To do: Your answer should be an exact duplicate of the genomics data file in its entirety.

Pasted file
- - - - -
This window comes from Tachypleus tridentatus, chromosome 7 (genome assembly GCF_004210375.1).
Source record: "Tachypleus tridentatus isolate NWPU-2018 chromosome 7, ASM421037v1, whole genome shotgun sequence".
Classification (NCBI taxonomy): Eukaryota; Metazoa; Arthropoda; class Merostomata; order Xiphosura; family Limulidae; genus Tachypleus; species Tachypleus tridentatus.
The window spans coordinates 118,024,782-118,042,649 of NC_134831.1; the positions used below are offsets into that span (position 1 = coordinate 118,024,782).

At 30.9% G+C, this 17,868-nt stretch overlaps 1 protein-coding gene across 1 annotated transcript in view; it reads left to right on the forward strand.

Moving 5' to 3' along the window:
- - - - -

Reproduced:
This window comes from Tachypleus tridentatus, chromosome 7 (genome assembly GCF_004210375.1).
Source record: "Tachypleus tridentatus isolate NWPU-2018 chromosome 7, ASM421037v1, whole genome shotgun sequence".
Classification (NCBI taxonomy): Eukaryota; Metazoa; Arthropoda; class Merostomata; order Xiphosura; family Limulidae; genus Tachypleus; species Tachypleus tridentatus.
The window spans coordinates 118,024,782-118,042,649 of NC_134831.1; the positions used below are offsets into that span (position 1 = coordinate 118,024,782).

At 30.9% G+C, this 17,868-nt stretch overlaps 1 protein-coding gene across 1 annotated transcript in view; it reads left to right on the forward strand.

Moving 5' to 3' along the window: